Close this search box.

Cops and General Deterrence

There’s a reason why police officers continue to kill mostly black people around the country. It’s because they know that even in the rare cases where they are charged, they probably won’t be convicted. And even if they walk into the wrong home and gun down a guy who was just enjoying some ice cream, the judge will probably hug them after they get a sentence that accounts for a fraction of the time a normal person would serve.

General deterrence is important. Every time I’m in federal court, I’m lectured by judges about it: that one of the purposes of the criminal law is to create respect for the law, and ensure that people in general know that, if they commit crimes and get caught, they will eventually serve a sentence of sometime.

This concept of general deterrence is somewhat overstated: most people are aware they might be caught and that they might be punished, but they often don’t value the the risk adequately. So I’m not here to say that general deterrence works as a general principle, and certainly when it comes to the death penalty, general deterrence doesn’t really work at all.

But general deterrence would work very well in the sort of context where it matters most. If police officers knew that, were they to shoot and kill someone, they would be subject to a thorough and impartial investigation, and would be charged with the highest possible crime, police officers would stop killing citizens.

But that doesn’t happen. It doesn’t happen because District Attorneys – the elected officials who prosecute crimes on the state level – often depend on cops for votes come election time, and depend on cops to do their job prosecuting other citizens.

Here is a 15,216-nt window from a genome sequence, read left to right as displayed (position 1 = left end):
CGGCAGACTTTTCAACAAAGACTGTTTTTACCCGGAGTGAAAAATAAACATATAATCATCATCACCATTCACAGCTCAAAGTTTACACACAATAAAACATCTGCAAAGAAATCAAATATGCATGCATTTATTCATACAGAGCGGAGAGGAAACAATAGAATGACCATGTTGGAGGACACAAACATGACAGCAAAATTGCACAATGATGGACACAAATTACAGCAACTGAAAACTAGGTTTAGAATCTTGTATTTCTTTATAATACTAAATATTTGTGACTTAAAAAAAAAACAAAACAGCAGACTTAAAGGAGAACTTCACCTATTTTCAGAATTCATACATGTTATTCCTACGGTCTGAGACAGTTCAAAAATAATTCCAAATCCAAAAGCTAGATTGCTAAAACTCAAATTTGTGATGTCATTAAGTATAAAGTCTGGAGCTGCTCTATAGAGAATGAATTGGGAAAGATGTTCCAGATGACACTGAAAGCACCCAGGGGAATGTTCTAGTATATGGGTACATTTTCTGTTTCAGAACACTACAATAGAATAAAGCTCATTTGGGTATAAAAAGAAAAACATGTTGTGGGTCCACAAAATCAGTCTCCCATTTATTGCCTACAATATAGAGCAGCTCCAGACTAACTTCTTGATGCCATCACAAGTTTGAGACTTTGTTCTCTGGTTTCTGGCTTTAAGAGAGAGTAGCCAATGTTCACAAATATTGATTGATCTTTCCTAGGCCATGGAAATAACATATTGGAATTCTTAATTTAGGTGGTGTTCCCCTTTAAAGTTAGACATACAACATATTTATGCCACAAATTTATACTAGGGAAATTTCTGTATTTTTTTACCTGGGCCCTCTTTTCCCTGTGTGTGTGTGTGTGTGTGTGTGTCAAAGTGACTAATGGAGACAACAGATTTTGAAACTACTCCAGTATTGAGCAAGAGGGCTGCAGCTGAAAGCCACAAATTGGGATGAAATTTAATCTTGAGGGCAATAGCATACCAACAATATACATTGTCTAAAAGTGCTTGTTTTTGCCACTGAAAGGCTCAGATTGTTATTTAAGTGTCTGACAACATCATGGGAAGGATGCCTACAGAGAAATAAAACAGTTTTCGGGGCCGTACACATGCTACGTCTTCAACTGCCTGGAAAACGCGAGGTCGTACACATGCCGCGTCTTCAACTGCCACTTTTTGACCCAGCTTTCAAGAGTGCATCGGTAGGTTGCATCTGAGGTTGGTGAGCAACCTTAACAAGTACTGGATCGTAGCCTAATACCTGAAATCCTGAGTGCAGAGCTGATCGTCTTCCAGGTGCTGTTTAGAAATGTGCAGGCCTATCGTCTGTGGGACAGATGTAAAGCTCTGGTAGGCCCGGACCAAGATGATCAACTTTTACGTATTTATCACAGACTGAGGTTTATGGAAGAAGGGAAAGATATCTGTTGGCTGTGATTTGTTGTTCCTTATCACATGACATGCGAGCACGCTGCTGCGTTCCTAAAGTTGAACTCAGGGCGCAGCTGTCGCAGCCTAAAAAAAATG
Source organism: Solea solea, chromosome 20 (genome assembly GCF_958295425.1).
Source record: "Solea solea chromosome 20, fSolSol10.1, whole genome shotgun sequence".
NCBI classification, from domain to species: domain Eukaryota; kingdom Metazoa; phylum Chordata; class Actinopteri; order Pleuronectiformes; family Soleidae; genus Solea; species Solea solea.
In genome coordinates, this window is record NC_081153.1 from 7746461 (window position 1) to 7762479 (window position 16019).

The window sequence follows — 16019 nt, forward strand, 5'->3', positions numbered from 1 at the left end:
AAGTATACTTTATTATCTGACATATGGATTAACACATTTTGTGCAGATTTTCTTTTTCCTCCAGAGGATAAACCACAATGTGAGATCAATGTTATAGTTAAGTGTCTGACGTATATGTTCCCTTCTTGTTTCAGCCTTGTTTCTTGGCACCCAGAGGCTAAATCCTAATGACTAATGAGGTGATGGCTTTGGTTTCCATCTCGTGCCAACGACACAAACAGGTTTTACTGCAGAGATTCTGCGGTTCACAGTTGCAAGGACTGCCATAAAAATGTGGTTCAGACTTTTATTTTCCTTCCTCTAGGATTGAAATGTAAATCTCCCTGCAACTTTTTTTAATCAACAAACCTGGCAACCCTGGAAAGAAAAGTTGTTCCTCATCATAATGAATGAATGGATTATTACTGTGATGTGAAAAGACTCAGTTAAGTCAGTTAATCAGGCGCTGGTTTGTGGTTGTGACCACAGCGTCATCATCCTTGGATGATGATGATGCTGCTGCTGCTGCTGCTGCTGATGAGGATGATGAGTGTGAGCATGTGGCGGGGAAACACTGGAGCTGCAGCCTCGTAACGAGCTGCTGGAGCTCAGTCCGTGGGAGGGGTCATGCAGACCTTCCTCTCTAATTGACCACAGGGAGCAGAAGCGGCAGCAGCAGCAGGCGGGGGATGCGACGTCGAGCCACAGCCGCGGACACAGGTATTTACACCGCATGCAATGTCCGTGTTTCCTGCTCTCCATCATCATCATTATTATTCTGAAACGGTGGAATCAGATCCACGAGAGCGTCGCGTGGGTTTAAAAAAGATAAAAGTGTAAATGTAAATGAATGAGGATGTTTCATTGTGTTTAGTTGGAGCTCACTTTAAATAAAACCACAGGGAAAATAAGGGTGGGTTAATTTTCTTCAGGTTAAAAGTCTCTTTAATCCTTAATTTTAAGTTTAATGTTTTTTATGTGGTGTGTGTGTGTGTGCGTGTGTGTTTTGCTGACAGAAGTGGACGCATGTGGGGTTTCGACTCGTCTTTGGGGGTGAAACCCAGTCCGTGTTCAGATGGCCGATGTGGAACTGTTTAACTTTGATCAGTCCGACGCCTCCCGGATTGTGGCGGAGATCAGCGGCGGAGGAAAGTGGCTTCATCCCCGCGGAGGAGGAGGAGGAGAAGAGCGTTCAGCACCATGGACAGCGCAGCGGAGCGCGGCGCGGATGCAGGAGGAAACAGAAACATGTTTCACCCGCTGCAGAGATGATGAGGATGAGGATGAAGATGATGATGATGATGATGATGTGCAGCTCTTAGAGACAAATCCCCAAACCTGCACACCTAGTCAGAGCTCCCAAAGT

Can you imagine what a signal it would’ve sent to cops around the country if Eric Garner’s killers had been sent to prison for 30 years? Can you imagine what a signal it would’ve sent to cops around the country if Philandro Castille’s killer had been convicted over first degree murder? Or if Derek Chauvin had been prosecuted the first time he killed a citizen?

George Floyd would probably still be alive.

Call & Text (919) 352-9411

The Chetson Firm - Board Certified Raleigh Criminal Defense Lawyer


More Posts

Internet Technology and Pornography

Hash Values in Child Pornography Cases

Case Law, Hashing Algorithms, and Child Pornography Cases “Hashing is a powerful and pervasive technique used in nearly every examination of seized digital media. The

Send Us A Message

Call or Text (919) 352-9411

We fight for the best possible outcome in every case.  We are honest, aggressive and compassionate. 

Practice Areas

Contact Us or Call (919) 352-9411

We will respond soon.